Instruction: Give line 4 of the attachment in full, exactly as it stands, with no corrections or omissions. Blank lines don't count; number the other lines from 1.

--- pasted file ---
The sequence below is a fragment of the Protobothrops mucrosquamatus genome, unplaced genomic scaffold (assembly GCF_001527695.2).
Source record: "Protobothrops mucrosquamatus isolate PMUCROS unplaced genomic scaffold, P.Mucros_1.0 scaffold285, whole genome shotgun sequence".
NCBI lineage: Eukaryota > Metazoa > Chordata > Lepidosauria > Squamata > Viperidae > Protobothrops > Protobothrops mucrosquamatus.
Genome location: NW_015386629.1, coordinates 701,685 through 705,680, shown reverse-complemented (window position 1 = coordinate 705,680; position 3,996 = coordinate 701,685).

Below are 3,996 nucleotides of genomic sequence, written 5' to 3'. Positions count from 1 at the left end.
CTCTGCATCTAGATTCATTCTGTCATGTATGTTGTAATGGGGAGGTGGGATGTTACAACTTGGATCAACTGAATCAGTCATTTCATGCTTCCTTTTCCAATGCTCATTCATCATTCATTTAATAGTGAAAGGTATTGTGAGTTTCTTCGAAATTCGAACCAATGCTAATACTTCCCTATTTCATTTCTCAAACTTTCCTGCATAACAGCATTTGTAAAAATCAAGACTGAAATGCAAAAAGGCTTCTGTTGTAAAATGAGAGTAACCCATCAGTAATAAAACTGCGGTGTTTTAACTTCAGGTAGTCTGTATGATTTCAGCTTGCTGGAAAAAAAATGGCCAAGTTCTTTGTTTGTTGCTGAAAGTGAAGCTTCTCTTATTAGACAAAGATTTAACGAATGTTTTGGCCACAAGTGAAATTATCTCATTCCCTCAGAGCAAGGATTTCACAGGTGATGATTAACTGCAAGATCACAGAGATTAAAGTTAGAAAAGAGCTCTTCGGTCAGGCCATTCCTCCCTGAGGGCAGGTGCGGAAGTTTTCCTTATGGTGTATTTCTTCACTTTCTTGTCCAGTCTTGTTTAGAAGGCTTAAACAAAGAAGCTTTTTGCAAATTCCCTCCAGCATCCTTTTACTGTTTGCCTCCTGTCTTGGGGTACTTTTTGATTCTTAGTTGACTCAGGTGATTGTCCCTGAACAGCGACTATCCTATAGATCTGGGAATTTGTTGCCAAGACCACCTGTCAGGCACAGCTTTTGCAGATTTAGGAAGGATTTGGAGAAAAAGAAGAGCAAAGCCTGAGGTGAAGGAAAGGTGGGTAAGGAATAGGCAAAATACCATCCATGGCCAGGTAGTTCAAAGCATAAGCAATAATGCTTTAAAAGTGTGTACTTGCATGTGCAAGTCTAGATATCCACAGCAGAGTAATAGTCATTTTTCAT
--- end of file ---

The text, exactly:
Genome location: NW_015386629.1, coordinates 701,685 through 705,680, shown reverse-complemented (window position 1 = coordinate 705,680; position 3,996 = coordinate 701,685).